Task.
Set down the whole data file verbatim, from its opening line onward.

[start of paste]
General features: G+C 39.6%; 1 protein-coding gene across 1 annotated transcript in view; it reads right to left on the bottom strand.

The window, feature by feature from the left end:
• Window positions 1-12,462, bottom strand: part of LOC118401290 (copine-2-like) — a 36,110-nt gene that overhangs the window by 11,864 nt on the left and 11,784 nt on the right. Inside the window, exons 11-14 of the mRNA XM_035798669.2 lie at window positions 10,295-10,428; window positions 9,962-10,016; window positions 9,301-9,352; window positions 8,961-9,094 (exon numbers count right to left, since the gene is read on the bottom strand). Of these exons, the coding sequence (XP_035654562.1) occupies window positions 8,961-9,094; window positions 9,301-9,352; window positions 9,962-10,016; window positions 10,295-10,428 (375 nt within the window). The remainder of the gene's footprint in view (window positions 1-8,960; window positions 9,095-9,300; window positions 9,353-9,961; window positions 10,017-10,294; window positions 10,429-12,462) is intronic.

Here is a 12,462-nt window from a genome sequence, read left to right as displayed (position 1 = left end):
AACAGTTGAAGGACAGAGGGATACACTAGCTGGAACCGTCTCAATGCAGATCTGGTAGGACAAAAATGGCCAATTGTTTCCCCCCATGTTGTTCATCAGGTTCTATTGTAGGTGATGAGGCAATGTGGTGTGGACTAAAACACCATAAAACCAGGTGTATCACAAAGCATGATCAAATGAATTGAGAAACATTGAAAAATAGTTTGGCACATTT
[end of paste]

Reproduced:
General features: G+C 39.6%; 1 protein-coding gene across 1 annotated transcript in view; it reads right to left on the bottom strand.

The window, feature by feature from the left end:
• Window positions 1-12,462, bottom strand: part of LOC118401290 (copine-2-like) — a 36,110-nt gene that overhangs the window by 11,864 nt on the left and 11,784 nt on the right. Inside the window, exons 11-14 of the mRNA XM_035798669.2 lie at window positions 10,295-10,428; window positions 9,962-10,016; window positions 9,301-9,352; window positions 8,961-9,094 (exon numbers count right to left, since the gene is read on the bottom strand). Of these exons, the coding sequence (XP_035654562.1) occupies window positions 8,961-9,094; window positions 9,301-9,352; window positions 9,962-10,016; window positions 10,295-10,428 (375 nt within the window). The remainder of the gene's footprint in view (window positions 1-8,960; window positions 9,095-9,300; window positions 9,353-9,961; window positions 10,017-10,294; window positions 10,429-12,462) is intronic.

Here is a 12,462-nt window from a genome sequence, read left to right as displayed (position 1 = left end):
AACAGTTGAAGGACAGAGGGATACACTAGCTGGAACCGTCTCAATGCAGATCTGGTAGGACAAAAATGGCCAATTGTTTCCCCCCATGTTGTTCATCAGGTTCTATTGTAGGTGATGAGGCAATGTGGTGTGGACTAAAACACCATAAAACCAGGTGTATCACAAAGCATGATCAAATGAATTGAGAAACATTGAAAAATAGTTTGGCACATTT